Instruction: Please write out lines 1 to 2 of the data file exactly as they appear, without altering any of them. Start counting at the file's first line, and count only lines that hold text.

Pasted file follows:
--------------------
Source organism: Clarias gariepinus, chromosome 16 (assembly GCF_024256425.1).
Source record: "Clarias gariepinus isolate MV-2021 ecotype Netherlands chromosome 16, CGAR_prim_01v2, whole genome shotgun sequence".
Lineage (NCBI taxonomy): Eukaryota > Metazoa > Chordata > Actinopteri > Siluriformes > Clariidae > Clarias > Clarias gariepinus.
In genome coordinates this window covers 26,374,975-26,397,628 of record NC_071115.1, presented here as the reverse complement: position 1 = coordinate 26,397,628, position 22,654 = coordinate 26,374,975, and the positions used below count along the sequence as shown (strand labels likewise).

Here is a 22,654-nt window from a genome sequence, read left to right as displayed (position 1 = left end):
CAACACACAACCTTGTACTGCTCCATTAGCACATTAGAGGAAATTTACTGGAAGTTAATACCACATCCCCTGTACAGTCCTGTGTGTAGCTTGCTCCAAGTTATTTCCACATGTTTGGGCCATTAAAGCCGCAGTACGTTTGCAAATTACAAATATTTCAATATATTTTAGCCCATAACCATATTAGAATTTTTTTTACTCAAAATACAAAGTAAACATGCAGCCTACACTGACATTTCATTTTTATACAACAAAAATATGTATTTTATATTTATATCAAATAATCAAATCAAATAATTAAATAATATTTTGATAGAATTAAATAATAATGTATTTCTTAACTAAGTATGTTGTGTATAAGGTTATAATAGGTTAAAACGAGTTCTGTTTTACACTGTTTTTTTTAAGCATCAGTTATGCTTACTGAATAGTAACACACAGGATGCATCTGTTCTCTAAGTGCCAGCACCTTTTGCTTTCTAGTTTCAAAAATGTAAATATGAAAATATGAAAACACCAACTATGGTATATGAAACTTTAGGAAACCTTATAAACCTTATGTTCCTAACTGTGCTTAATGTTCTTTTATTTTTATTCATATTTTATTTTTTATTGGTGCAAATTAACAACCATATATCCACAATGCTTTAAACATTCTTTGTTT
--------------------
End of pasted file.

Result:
Source organism: Clarias gariepinus, chromosome 16 (assembly GCF_024256425.1).
Source record: "Clarias gariepinus isolate MV-2021 ecotype Netherlands chromosome 16, CGAR_prim_01v2, whole genome shotgun sequence".